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Monitor Lizards

What are they?

The most common monitor lizard among the three found in Singapore is the Malayan water monitor (Varanus salvator) that can grow up to 3m long. The other two species, the clouded monitor lizard (Varanus nebulous), and the rarest Dumeril’s monitor (Varanus dumerilii) can grow to a length of 1 to 1.5m. Monitor lizards are mostly carnivorous; some also scavenge on carrion. It can be found in forests, mangrove swamps, and even man-made canals!



Malayan Water Monitor Lizard & Clouded Monitor Lizard
Photos by Nick Baker



Dumeril’s Monitor Lizard & Dumeril’s Monitor Lizard (juvenile)
Photos by Michael Cota


Important Ecological Roles

Control of prey population

Monitor lizards feed on a huge variety of food types (eg. insects, crabs, snakes, fish, etc); they control the population of their prey, and in turn are a source of food to larger predators (eg. crocodiles).

Keep habitat clean

They also play an important role as scavengers in biomass decomposition and recycling.


Common Concerns

The monitor’s saliva contains over 50 bacteria that infect and kill their prey slowly. Is this true?

The carrion meat that get stuck in the monitor’s teeth are teeming with bacteria that can cause infections in the bite wound. However, the main cause of death of preys is the venom secreted by the monitor.

Are monitor lizards venomous?

Contrary to previous beliefs, most lizards do possess glands that secrete venom. While the monitor uses its venom to kill its small preys (symptoms include rapid swelling, drop in blood pressure, and blood clot inhibition), it has a relatively mild effect on humans.

Are they dangerous?

They are naturally shy and would rather stay away from humans. Like most wild animals, they do not attack unless provoked. As long as you keep your distance and leave them alone, you will be fine.


In Singapore, it is illegal under the Wildlife Act to remove wild animals, including monitor lizards, from the wild. Those found in nature reserves and other areas managed by NParks are also protected by the Parks and Trees Act 2005.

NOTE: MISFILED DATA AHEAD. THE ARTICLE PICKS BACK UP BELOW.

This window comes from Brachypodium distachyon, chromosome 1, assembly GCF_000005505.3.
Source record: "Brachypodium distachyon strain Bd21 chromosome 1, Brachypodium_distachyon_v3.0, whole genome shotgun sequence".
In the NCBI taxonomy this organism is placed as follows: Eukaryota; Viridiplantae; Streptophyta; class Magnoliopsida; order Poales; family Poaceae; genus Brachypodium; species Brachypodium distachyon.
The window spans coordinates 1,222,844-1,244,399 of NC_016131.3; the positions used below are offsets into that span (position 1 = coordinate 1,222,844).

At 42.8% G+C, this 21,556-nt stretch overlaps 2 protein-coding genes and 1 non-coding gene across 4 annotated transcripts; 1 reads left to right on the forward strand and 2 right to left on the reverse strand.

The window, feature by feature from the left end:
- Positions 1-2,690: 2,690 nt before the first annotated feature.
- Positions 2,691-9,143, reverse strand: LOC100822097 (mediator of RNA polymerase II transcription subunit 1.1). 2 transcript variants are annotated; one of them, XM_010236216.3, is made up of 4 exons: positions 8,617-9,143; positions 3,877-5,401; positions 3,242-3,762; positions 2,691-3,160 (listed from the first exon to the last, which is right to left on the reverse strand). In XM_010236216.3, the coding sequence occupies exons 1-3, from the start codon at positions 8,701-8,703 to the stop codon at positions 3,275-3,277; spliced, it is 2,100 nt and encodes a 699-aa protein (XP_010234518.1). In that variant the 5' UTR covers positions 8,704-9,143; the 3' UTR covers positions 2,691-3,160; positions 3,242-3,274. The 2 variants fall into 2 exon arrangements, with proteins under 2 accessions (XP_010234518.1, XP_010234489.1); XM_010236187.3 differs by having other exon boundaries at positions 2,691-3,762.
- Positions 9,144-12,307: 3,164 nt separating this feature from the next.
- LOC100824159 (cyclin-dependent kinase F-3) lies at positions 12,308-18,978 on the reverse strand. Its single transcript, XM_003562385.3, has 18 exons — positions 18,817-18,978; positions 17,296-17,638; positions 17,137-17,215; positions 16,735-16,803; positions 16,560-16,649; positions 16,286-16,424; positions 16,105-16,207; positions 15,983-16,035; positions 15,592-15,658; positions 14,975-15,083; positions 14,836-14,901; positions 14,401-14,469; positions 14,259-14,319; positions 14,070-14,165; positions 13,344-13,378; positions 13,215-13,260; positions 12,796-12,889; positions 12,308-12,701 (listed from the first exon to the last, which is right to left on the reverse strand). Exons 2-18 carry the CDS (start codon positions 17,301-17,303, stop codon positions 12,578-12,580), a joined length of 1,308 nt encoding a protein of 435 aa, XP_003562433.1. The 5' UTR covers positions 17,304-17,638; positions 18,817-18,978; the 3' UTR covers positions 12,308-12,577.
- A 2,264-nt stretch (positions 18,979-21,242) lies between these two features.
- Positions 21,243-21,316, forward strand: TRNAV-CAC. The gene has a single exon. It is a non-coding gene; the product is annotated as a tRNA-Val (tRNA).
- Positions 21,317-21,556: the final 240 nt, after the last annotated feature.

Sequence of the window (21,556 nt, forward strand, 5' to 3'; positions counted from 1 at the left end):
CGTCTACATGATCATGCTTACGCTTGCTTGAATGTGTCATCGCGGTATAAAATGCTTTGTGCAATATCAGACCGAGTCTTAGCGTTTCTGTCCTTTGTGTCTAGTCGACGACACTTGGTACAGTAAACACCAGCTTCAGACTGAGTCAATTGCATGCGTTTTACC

Poaching of monitor lizards exists in Singapore. However, they are often not brought to the attention of local authorities.


How can I help?

  • If you witness any illegal trading or poaching:
    • Collect information. Take photos or video evidences of the traps, animals, poachers, and/or their vehicle license plate number.
    • Call NParks' Animal Response Centre at 1800-476-1600.
    Do not buy any monitor lizard products, such as meat and skin products.
  • Raise awareness by sharing with your friends and family about the threats to monitor lizards, and what can they do to help.


What to do when I encounter a monitor lizard?

  • Do not be alarmed. These animals are shy and will not attack humans unless provoked or cornered.
  • Do not touch, chase or corner them as they may attack in defence. You are advised to leave them alone. It is fine to observe them from afar.
  • Seek medical attention immediately if (in a rare event) you are bitten. Although monitor lizards do secrete venom, it is not fatal to humans. The main cause for concern would be bacterial infection from the bite.


How to keep monitor lizards out of your home

Monitors exclusion infographic


If you have further queries, please contact us through our online feedback form at

References from Singapore Biodiversity Encyclopedia (2011) and

Last updated on 07 March 2022

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